The Covid-19 pandemic has caused massive events like SXSW and Coachella to be canceled or postponed, which is causing beauty brands to adjust the planned marketing strategies that were tied to them.

Coachella was planned for the weekends of April 10-12 and April 17-19, but is postponed until October. Other major music festivals, such as Electric Daisy in Las Vegas (May 15-17), Governor’s Ball in New York City (June 5-7) and Bonnaroo in Manchester, Tennessee (June 11-14) have yet to make a call on postponements or cancellations. However, as various reports emerge that the public health crisis could last anywhere from several weeks to the end of 2020, brands have to rethink content opportunities and product launches tied to these cultural media moments.

“From a beauty perspective, brands really love the nature of self-expression and color that goes on [at a festival],” said Liza Bychkov-Suloti, Shadow public relations partner. “It’s a breeding ground for trends and content sharing.”

Shadow manages public relations for brands like E.l.f., and Colourpop, but Bychkov-Suloti declined to speak specifically about any brand’s alternative plans. Broadly, the firm has been working with most clients to readjust influencer content strategies around festivals, as they did not have specific festival-themed products launching. For example, an influencer could lead a branded meditation and distribute it through his or her own channels, or a makeup artist could do a tutorial online rather than take part in a real-life experience, she said. The ultimate goal is to try to interpret what customers would have experienced in real life and turn it into a digital experience.

“Influencers need content, too, so now we are trying to collaborate with them on something interesting but also be sensitive to what is happening now,” she said.

For brands with products that were specifically tied to the festival season, the postponement of Coachella could be more significant. For example, Morphe launches its Backstage with Saweetie in collaboration with musician and influencer Saweetie, whose real name is Diamonté Harper, on Friday. At the same time, Morphe announced it has closed its nearly 50 stores across the U.S., Canada and the U.K. from March 16 to March 29. Its social media accounts have consistently focused on products, with only one Covid-19-focused post, but the brand also introduced a 20%-off code for all Morphe influencer collaboration products. On Tuesday, it reposted on Instagram Stories videos from mega-influencers such as Jeffree Star showing off clear backpacks with the full Artist Pass collection. Morphe declined to comment.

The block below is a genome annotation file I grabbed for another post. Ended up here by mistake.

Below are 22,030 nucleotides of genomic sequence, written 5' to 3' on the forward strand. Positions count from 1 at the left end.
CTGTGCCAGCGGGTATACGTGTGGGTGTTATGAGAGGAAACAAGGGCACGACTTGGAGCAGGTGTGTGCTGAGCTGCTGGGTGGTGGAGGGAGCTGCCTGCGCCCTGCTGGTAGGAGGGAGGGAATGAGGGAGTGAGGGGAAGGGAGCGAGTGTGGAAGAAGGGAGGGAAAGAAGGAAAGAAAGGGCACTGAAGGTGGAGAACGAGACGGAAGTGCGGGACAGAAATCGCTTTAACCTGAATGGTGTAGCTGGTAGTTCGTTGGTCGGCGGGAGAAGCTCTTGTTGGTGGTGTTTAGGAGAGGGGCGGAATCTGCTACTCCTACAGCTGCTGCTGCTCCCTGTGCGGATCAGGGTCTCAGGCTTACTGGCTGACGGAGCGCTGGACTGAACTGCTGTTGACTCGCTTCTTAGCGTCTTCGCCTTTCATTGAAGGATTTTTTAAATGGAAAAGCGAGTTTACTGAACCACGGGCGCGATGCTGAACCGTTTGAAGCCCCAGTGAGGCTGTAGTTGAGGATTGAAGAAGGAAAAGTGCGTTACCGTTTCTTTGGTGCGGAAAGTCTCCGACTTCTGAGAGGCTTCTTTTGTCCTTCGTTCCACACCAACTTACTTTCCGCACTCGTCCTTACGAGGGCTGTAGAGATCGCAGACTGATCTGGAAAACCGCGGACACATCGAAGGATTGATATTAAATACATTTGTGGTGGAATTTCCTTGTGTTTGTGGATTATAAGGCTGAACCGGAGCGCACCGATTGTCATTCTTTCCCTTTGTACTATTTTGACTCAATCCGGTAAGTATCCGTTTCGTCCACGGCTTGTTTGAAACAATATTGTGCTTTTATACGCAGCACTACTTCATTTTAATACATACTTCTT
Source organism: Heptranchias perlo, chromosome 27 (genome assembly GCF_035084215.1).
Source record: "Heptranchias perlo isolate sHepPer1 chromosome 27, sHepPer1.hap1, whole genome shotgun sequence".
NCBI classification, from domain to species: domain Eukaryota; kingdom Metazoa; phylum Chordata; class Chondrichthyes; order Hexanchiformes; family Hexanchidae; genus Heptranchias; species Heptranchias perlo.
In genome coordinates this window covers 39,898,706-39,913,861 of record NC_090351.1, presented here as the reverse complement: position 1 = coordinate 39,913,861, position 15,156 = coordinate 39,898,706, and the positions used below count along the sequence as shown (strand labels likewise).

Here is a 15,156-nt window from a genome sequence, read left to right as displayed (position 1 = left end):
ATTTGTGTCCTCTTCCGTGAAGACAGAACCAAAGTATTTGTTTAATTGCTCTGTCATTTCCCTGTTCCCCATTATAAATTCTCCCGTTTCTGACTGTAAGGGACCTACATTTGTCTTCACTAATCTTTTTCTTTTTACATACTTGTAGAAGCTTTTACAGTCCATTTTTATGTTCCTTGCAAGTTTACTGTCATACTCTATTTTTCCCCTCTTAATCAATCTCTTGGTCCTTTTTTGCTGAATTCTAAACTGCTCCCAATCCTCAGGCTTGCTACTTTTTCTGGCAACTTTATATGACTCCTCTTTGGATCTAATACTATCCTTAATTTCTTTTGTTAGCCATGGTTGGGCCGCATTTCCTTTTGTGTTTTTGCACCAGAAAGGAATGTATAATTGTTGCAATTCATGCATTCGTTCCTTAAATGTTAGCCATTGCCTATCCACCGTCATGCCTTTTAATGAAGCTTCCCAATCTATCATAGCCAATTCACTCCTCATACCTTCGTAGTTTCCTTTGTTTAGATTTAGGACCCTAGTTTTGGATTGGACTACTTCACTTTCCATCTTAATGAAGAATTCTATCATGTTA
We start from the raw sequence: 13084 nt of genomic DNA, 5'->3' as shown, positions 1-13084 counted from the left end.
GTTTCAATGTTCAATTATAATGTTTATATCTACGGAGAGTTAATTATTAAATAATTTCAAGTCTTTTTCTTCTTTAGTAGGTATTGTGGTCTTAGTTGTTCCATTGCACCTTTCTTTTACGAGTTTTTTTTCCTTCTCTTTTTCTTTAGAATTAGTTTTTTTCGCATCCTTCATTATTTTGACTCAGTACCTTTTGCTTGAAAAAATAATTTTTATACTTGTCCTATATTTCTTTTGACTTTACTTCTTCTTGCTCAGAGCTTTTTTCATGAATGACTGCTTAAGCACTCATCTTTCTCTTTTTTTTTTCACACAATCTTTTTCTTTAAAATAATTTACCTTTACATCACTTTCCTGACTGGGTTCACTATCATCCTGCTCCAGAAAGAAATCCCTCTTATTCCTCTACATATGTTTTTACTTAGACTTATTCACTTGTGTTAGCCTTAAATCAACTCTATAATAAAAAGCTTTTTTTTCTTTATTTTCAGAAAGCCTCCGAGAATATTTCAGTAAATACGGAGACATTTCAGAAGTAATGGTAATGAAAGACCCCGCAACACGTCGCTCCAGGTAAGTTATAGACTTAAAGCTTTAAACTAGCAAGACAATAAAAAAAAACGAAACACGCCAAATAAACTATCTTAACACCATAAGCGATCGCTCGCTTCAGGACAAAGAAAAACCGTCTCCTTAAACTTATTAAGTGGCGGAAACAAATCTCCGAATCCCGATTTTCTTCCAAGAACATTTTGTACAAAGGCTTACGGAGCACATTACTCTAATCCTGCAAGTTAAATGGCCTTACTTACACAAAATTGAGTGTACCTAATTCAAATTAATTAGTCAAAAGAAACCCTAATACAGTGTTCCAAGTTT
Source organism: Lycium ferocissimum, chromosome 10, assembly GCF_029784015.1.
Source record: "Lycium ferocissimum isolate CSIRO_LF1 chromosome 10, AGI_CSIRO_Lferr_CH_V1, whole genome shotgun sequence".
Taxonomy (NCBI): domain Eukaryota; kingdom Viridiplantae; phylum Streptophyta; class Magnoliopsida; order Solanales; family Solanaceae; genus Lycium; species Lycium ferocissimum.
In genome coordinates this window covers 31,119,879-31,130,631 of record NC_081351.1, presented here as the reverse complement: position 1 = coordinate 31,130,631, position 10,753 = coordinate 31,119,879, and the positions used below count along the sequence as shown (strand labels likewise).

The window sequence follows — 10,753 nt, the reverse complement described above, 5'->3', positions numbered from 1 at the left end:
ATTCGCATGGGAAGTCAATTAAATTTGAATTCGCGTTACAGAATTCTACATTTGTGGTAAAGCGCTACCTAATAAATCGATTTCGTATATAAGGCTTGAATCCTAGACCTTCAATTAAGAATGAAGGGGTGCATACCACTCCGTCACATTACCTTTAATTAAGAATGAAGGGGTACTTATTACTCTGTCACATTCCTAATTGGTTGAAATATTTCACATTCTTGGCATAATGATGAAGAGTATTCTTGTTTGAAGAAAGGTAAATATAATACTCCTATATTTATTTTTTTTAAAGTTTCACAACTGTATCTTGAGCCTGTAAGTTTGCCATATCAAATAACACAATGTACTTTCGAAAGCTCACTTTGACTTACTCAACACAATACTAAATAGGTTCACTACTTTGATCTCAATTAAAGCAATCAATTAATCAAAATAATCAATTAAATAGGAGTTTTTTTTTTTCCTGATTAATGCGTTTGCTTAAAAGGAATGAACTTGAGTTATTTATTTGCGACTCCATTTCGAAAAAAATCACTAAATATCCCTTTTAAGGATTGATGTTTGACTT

For brands that were planning to launch products associated with festival looks, but not specifically tied to Coachella, many will broaden their messaging to focus on general spring and summer looks. Such is the case for hair-extensions line Insert Name Here, eyelash brand Glamnetic and fragrance company Wakeheart, according to Kevin Gould, founder of brand incubator Kombo Ventures, which is behind all three brands. For example, INH launched clip-on hair buns on Thursday. Originally, those products were going to be communicated as a product to wear during the festival season. Instead, INH’s social narrative now reads like a virtual hangout session, as the brand tries to rally and reassure its followers. During the week of March 23, INH will host a livestream (called “Couchella”) with its brand co-founders, Sharon Pak and Jordynn Wynn, to showcase DIY hair looks. 

“It’s not ideal, but it’s the reality of business and you have to adjust,” said Gould. “Not as much content had to be scrapped [from a brand perspective], but we’re missing out on the user-generated content that we expected to come out of [festival season].”

When Coachella arrives in October, beauty companies will be faced with either recreating or relaunching their initially intended social strategies. Gould noted that beauty brands will have flexibility because few products are inherently seasonal. He believes fashion companies, however, will have a harder time coping because their launches have a fixed calendar — meaning there is little benefit to posting an influencer in a mini-skirt in a desert since the clothes will be from the previous season. The bigger issue is if more outdoor events and activities are canceled or postponed due to coronavirus.

“Something we are thinking about, but not quite there yet, is what happens if everyone is stuck working from home [for an extended time period and what that means for consumer spending. A lot of people are buying these products to go out or use somewhere,” he said. “This is a larger market problem, and this is when strong brands and businesses will stand out, because they’ll have to weather the storm if [this situation] extends.”